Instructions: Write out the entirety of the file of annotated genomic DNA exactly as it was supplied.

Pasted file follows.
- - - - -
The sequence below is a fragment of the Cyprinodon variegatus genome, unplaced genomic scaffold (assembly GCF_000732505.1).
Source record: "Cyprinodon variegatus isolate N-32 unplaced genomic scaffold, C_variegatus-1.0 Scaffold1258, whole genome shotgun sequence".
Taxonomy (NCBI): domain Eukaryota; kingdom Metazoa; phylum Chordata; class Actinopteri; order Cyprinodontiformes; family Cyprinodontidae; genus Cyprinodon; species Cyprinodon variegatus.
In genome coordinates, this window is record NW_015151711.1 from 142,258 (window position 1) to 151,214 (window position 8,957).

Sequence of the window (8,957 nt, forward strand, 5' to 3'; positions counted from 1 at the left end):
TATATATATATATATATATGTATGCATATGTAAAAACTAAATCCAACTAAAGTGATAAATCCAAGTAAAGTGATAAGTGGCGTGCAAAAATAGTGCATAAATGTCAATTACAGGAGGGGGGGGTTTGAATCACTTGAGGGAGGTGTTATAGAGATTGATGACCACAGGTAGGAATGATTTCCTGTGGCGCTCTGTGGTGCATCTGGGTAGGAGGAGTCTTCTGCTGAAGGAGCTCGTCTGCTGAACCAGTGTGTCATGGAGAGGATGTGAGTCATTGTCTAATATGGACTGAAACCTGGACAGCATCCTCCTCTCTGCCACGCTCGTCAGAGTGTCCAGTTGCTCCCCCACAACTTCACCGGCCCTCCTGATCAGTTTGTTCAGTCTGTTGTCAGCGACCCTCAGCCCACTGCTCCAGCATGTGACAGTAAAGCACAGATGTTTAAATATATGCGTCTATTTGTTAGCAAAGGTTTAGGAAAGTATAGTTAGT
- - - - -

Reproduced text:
The sequence below is a fragment of the Cyprinodon variegatus genome, unplaced genomic scaffold (assembly GCF_000732505.1).
Source record: "Cyprinodon variegatus isolate N-32 unplaced genomic scaffold, C_variegatus-1.0 Scaffold1258, whole genome shotgun sequence".
Taxonomy (NCBI): domain Eukaryota; kingdom Metazoa; phylum Chordata; class Actinopteri; order Cyprinodontiformes; family Cyprinodontidae; genus Cyprinodon; species Cyprinodon variegatus.
In genome coordinates, this window is record NW_015151711.1 from 142,258 (window position 1) to 151,214 (window position 8,957).

Sequence of the window (8,957 nt, forward strand, 5' to 3'; positions counted from 1 at the left end):
TATATATATATATATATATGTATGCATATGTAAAAACTAAATCCAACTAAAGTGATAAATCCAAGTAAAGTGATAAGTGGCGTGCAAAAATAGTGCATAAATGTCAATTACAGGAGGGGGGGGTTTGAATCACTTGAGGGAGGTGTTATAGAGATTGATGACCACAGGTAGGAATGATTTCCTGTGGCGCTCTGTGGTGCATCTGGGTAGGAGGAGTCTTCTGCTGAAGGAGCTCGTCTGCTGAACCAGTGTGTCATGGAGAGGATGTGAGTCATTGTCTAATATGGACTGAAACCTGGACAGCATCCTCCTCTCTGCCACGCTCGTCAGAGTGTCCAGTTGCTCCCCCACAACTTCACCGGCCCTCCTGATCAGTTTGTTCAGTCTGTTGTCAGCGACCCTCAGCCCACTGCTCCAGCATGTGACAGTAAAGCACAGATGTTTAAATATATGCGTCTATTTGTTAGCAAAGGTTTAGGAAAGTATAGTTAGT